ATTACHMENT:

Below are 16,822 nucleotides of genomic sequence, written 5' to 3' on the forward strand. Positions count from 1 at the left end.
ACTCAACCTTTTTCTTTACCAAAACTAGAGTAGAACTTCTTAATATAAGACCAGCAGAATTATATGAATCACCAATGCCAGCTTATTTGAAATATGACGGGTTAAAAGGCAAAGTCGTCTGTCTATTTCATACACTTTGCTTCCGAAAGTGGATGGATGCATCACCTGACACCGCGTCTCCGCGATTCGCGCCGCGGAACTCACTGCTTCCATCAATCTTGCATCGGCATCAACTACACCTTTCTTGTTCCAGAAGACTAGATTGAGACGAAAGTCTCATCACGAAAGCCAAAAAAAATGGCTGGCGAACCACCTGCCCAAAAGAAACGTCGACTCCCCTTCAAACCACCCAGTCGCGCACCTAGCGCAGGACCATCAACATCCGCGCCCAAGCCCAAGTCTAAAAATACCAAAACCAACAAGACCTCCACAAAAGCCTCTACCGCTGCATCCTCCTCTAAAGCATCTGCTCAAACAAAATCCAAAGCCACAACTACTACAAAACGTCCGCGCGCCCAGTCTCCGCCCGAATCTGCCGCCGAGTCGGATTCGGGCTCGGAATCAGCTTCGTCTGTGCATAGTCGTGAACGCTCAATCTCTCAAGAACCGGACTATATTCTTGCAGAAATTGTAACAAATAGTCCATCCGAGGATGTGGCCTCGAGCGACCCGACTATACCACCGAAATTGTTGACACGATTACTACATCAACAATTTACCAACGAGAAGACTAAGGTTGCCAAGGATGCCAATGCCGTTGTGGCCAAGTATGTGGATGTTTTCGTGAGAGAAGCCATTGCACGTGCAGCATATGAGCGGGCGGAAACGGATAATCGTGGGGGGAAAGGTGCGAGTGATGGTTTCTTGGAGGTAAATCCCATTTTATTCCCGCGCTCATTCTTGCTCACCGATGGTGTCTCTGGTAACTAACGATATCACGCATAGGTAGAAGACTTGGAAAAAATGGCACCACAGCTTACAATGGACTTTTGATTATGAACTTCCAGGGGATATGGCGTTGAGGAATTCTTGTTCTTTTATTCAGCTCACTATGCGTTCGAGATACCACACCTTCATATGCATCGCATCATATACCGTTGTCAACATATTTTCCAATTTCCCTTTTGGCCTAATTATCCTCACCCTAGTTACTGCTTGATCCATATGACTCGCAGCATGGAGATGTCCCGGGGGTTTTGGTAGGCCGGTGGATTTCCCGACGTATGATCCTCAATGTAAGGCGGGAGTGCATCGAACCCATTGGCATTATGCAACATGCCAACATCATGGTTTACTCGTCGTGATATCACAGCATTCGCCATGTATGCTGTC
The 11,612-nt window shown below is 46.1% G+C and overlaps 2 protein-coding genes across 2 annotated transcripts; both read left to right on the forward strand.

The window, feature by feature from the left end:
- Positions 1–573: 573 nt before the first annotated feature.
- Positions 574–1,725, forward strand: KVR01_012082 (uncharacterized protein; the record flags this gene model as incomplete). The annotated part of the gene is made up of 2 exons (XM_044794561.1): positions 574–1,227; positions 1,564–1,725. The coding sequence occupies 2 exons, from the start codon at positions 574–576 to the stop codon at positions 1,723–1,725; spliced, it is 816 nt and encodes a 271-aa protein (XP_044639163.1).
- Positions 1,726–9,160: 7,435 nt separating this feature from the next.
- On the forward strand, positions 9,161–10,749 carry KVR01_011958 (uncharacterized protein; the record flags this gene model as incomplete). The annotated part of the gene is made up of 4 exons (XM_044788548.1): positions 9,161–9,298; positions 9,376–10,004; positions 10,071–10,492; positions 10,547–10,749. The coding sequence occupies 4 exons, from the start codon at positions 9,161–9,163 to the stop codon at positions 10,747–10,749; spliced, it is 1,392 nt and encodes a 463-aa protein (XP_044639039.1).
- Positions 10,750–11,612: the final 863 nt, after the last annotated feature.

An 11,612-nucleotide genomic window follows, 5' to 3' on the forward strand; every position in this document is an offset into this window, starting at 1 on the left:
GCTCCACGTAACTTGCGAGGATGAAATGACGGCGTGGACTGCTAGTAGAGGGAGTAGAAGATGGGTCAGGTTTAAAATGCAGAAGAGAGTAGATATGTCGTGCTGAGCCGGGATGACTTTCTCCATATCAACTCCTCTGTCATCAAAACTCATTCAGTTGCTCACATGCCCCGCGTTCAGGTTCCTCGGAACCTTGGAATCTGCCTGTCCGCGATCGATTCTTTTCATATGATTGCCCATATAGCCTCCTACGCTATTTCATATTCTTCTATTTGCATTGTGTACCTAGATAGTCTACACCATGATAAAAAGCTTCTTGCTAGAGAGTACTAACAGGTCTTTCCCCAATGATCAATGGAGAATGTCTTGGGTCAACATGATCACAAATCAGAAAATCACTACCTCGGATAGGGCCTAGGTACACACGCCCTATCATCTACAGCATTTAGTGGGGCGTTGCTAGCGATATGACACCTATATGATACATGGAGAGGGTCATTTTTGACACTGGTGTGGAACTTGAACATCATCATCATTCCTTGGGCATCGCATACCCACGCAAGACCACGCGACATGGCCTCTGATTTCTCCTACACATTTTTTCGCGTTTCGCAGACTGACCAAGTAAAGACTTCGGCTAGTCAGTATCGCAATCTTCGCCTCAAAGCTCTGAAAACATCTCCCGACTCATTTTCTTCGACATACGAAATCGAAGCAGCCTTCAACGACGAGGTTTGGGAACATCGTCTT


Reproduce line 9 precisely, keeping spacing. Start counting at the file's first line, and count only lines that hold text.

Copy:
- Positions 10,750–11,612: the final 863 nt, after the last annotated feature.